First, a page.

At its policy meeting yesterday the Bank of Japan decided to maintain its current pace of monetary expansion, ignoring some calls for more stimulus. The BoJ currently aims to expand Japan’s monetary base by around 80 trillion yen annually, as it attempts to pull the economy out of an extended recession.
Prices in Japan have been stagnant for around two decades and the bank’s QQE programme is designed to end this persistent lack of inflation. When the BoJ first announced this massive asset purchase programme in April 2013, it pledged to reach 2% inflation in about two years. Well it has been two years and inflation is at 0%, despite the BoJ launching QQE2 in October last year.
Long before the BoJ meet in late April it was already clear that the bank would fail to reach its original goal for inflation, even its own board members admitted as much last year. But policy makers and the market weren’t expecting inflation to be this low so far into the bank’s stimulus program, which opens up the door for QQE3.
Some market participants thought that the bank may introduce QQE3 at the end of April due to the likelihood of it revising down its growth and inflation forecasts. The BoJ did downgrade its view on the economy but reframed from expanding its asset purchase programme. For FY2015, the central bank cut its forecasts for core inflation and GDP to 0.8% and 2.0%, from 1.0% and 2.1% in January, respectively. The BoJ now only expects core-CPI to reach 2% in FY 2016, well beyond its original forecast.
Given this fairly bleak, yet still optimistic outlook one may wonder why the BoJ hasn’t introduced QQE3 yet. The bank still has hope that consumer price growth will improve without another increase in its QQE programme. It is banking on wage inflation helping to spur prices and economy activity after some successful wage negotiations during the spring. It also doesn’t want to look like it’s responding to temporary threats to inflation, which may include the collapse in oil prices.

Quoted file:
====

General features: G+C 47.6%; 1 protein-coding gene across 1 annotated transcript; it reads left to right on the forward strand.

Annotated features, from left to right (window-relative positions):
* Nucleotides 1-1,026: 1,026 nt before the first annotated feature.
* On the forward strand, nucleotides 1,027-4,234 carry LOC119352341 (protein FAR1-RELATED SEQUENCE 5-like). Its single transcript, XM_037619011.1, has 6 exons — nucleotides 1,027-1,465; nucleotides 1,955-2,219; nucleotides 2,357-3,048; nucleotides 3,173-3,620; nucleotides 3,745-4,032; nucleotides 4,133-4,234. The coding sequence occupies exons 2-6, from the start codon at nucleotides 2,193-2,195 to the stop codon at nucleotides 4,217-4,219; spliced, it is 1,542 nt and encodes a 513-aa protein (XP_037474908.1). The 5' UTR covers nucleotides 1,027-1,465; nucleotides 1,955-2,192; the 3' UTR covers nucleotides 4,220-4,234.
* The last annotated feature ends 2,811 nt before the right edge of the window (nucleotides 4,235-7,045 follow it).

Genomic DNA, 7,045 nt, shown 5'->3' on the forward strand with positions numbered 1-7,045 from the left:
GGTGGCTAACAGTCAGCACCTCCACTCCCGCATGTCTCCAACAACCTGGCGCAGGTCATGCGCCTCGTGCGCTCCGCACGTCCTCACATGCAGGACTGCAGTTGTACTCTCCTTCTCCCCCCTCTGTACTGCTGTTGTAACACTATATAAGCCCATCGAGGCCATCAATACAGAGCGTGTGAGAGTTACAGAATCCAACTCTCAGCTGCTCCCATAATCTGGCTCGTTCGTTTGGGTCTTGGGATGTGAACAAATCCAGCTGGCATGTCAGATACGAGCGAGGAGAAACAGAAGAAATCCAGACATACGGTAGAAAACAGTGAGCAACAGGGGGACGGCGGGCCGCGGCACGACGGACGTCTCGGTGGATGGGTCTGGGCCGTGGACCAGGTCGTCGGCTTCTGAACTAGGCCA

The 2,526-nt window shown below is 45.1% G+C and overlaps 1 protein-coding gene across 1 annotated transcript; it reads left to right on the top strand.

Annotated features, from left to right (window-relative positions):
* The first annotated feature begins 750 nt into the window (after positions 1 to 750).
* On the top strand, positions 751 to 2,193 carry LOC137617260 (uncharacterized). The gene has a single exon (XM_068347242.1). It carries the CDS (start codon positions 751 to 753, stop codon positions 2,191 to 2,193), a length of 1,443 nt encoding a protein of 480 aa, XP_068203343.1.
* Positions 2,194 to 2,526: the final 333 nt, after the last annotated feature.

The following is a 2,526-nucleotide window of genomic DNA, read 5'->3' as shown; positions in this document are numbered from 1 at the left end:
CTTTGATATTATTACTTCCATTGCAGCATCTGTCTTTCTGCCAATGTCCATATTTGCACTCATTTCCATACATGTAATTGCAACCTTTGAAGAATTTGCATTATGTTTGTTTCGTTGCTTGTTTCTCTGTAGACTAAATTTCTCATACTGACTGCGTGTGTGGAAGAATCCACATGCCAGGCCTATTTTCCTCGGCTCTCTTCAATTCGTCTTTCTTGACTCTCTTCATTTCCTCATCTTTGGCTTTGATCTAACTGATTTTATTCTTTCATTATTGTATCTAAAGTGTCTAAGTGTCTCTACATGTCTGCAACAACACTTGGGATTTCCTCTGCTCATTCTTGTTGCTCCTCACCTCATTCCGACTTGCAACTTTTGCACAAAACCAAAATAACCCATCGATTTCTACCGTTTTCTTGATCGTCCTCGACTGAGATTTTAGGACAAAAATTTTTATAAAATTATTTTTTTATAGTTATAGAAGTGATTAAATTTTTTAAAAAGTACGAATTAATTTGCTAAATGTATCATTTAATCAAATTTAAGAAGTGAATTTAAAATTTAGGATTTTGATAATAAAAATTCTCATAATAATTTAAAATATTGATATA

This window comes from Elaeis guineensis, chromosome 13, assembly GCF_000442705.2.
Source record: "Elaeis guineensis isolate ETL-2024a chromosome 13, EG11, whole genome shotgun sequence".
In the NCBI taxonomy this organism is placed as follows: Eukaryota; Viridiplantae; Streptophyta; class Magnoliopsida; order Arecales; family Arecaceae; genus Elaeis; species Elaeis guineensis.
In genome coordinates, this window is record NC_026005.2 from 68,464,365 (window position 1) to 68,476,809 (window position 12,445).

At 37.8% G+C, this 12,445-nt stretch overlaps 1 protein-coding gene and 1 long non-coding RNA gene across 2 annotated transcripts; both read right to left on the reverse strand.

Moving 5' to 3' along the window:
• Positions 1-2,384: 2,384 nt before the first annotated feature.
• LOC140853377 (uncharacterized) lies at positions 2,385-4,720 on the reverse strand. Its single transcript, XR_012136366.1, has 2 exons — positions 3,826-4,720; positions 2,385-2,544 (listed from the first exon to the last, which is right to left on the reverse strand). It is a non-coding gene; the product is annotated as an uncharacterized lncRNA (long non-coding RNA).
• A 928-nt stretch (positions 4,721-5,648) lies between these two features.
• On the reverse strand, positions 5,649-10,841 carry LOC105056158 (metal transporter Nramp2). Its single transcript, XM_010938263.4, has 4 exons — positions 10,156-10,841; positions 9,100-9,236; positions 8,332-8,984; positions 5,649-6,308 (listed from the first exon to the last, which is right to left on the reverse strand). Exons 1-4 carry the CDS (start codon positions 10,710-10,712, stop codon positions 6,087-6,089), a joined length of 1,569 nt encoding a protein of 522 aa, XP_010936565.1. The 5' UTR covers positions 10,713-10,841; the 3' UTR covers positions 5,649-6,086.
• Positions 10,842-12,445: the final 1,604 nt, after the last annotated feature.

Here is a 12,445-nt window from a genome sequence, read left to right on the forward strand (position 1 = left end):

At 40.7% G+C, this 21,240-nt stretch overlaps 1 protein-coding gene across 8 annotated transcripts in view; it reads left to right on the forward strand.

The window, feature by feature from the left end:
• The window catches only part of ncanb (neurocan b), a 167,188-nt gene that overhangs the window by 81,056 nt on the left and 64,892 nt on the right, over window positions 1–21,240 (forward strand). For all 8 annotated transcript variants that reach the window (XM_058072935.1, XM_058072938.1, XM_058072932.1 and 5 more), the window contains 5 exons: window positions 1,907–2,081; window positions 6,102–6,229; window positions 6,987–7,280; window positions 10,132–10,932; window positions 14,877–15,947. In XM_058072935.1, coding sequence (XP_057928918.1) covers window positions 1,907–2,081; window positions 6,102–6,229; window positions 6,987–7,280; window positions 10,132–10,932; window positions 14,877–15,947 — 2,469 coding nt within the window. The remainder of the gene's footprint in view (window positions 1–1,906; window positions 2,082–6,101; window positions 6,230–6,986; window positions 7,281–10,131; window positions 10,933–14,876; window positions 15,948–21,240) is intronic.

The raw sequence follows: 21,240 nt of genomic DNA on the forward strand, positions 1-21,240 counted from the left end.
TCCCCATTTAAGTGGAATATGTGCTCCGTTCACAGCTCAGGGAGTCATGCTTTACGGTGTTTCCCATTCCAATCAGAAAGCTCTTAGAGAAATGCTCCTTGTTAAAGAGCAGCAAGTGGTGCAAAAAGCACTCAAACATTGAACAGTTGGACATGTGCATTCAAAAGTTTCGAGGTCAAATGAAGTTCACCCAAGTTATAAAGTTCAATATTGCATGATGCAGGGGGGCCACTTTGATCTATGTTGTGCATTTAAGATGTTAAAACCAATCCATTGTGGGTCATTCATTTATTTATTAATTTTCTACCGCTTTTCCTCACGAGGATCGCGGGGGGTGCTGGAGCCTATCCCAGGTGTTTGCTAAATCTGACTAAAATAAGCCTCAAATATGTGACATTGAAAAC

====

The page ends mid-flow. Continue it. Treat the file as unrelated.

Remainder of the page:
Nonetheless, there are no real signs of life within Japan’s economy, especially at the ground level. While strong wage growth would go a long way to stimulating the economy, there have only been soft sings of wage price inflation so far and there’s only tentative signs that wage inflation will increase significantly from here. Also, the so-called temporary drags on inflation, like oil, may become more prominent if prices don’t recover, but this will be a good thing for economic activity in Japan in the long-run as it’s a massive importer of key commodities.
The yen initaly shot higher on the back of the BoJ’s decision to maintain its current pace of QQE expansion, before it gave up some of these gains on the bank’s more downbeat view of the economy. In the long-run we think the prospect will keep JPY on the back-foot, but this may change if we see significant signs of wage price inflation. USDJPY is expected to stick fairly close to 120.00, with 118.00 possibly protecting the downside.